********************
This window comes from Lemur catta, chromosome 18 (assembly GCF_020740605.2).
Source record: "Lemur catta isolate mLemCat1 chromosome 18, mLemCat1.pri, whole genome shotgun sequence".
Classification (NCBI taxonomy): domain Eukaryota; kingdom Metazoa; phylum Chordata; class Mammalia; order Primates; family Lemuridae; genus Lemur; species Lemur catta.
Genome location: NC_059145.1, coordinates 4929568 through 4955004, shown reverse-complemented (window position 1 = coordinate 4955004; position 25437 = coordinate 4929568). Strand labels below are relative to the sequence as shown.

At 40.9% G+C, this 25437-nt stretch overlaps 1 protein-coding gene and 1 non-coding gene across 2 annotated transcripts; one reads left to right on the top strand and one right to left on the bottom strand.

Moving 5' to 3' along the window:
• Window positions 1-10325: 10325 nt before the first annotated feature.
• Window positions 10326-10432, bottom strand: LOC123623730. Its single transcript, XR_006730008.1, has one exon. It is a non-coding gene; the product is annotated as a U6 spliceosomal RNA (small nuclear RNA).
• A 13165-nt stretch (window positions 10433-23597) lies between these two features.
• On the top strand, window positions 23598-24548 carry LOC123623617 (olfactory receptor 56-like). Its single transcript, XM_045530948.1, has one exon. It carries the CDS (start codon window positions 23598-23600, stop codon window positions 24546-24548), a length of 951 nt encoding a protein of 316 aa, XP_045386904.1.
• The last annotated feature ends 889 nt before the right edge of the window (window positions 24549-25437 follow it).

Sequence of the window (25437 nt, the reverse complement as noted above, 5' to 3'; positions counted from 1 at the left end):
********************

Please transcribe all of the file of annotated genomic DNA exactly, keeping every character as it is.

This window comes from Lemur catta, chromosome 18 (assembly GCF_020740605.2).
Source record: "Lemur catta isolate mLemCat1 chromosome 18, mLemCat1.pri, whole genome shotgun sequence".
Classification (NCBI taxonomy): domain Eukaryota; kingdom Metazoa; phylum Chordata; class Mammalia; order Primates; family Lemuridae; genus Lemur; species Lemur catta.
Genome location: NC_059145.1, coordinates 4929568 through 4955004, shown reverse-complemented (window position 1 = coordinate 4955004; position 25437 = coordinate 4929568). Strand labels below are relative to the sequence as shown.

At 40.9% G+C, this 25437-nt stretch overlaps 1 protein-coding gene and 1 non-coding gene across 2 annotated transcripts; one reads left to right on the top strand and one right to left on the bottom strand.

Moving 5' to 3' along the window:
• Window positions 1-10325: 10325 nt before the first annotated feature.
• Window positions 10326-10432, bottom strand: LOC123623730. Its single transcript, XR_006730008.1, has one exon. It is a non-coding gene; the product is annotated as a U6 spliceosomal RNA (small nuclear RNA).
• A 13165-nt stretch (window positions 10433-23597) lies between these two features.
• On the top strand, window positions 23598-24548 carry LOC123623617 (olfactory receptor 56-like). Its single transcript, XM_045530948.1, has one exon. It carries the CDS (start codon window positions 23598-23600, stop codon window positions 24546-24548), a length of 951 nt encoding a protein of 316 aa, XP_045386904.1.
• The last annotated feature ends 889 nt before the right edge of the window (window positions 24549-25437 follow it).

Sequence of the window (25437 nt, the reverse complement as noted above, 5' to 3'; positions counted from 1 at the left end):